'Hot Trucks': They Keep It Clean and Feed a Need

Times Staff Writer

Once, while searching a "hot truck" for Blattella germanica and other vermin, roving sanitarian Bessie Gallanis heard a plaintive and distinctly ungermanic, unverminous sound.

"Meow!"

Gallanis thought she had seen and heard just about everything while performing her duties for the Los Angeles Department of Health Services, but this was something new and perplexing.

"Meow" is not the cry of Blattella germanicus , the scientific name of the common German cockroach, the occasional appearance of which on hot trucks inspired some wit to pin the tag "roach coach" on the rolling restaurants.

"Meow," Gallanis decided, was the cry of Felis catus. And while the common house cat is not considered vermin, neither is it supposed to be on board a food-vending truck.

"I go: 'Do you have a cat on board?' " Gallanis recalled. "And he goes: 'No!' I happen to look up at that point to inspect the ceiling air vents--and there was this cat between the plastic louver bubble and the ceiling vent screen."

The embarrassed operator explained that the cat belonged to a neighbor and sometimes it lounged on top of his truck. "And so," Gallanis continued, "this guy takes the cat down from the ceiling vent and he's letting it run around in the truck, and I go: 'Look you can't do that! Take that cat back to your neighbors--they're probably missing it.' " He did. Thus ended the only known infestation of a hot truck by Felis catus.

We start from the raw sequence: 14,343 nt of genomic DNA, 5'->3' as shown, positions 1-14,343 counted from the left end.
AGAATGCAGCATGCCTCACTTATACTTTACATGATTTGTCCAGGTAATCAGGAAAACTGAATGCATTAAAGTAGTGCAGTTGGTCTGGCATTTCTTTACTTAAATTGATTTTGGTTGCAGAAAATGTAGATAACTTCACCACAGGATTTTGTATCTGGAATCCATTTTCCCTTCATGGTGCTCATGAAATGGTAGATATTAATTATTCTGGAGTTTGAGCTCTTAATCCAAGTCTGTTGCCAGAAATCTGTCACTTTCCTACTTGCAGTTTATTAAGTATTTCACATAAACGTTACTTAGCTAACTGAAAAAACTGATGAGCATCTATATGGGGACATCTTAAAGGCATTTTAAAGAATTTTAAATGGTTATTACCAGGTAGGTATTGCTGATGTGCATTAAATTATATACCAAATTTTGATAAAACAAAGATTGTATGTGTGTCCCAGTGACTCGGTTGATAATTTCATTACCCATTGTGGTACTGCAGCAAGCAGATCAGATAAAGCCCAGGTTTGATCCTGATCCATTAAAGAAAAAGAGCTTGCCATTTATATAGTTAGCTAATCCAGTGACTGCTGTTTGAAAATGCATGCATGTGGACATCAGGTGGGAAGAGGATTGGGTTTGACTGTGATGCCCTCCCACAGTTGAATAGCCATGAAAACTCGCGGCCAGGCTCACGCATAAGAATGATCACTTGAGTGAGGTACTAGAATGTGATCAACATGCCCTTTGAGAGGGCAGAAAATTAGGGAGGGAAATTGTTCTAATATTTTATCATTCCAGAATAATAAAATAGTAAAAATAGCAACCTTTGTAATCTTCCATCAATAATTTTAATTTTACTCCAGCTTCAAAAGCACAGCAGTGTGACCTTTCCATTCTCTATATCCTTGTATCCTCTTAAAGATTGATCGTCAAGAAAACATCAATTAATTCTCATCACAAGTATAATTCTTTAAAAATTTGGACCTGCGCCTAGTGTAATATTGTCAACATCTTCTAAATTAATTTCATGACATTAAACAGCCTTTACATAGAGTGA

Bessie Gallanis and her co-workers in the Los Angeles Department of Health Services' environmental management vehicle inspection program are responsible for (among other things) enforcing a stringent and detailed set of health and sanitation rules governing the operations of hot and cold trucks.

Cold trucks and, increasingly in the last few years, hot trucks, have become an important part of the Southern California life style. More and more blue-collar and white-collar workers depend on hot trucks for breakfasts, coffee breaks and lunches.

Hot trucks, defined by law as "mobile food preparation units," are virtually restaurants on wheels. Extensively modified by local manufacturers from standard, boxy looking step vans, hot trucks cost from $34,000 for a standard new model to $60,000 for a luxury model.

A hot truck crew is made up of a driver-operator and one or more cooks. Meals are cooked to customers' orders. Typically, a hot truck is equipped with a propane gas grill, a deep fryer, a hot holding oven, a steam table, a refrigerator and hot and cold running water and sinks. Fold-out stainless steel side panels provide an awning for customers. There are no tables or seating.

Cold trucks are much less elaborate, much less expensive and are permitted to sell only prepackaged and dated foods and snacks, plus hot and cold drinks.

Hot trucks definitely are in the ascendancy, according to Bob Saleh, until recently the senior sanitarian in the Los Angeles program. Saleh, who has just moved into a new position in the department, joined the vehicle inspection program in 1979, a year after formation of the unit. In 1979, he said, there were 2,000 hot trucks and 1,000 cold trucks operating within the department's jurisdiction, which then included 79 incorporated cities and all unincorporated areas of the county. Then, as now, the cities of Long Beach, Pasadena and Vernon had their own health departments.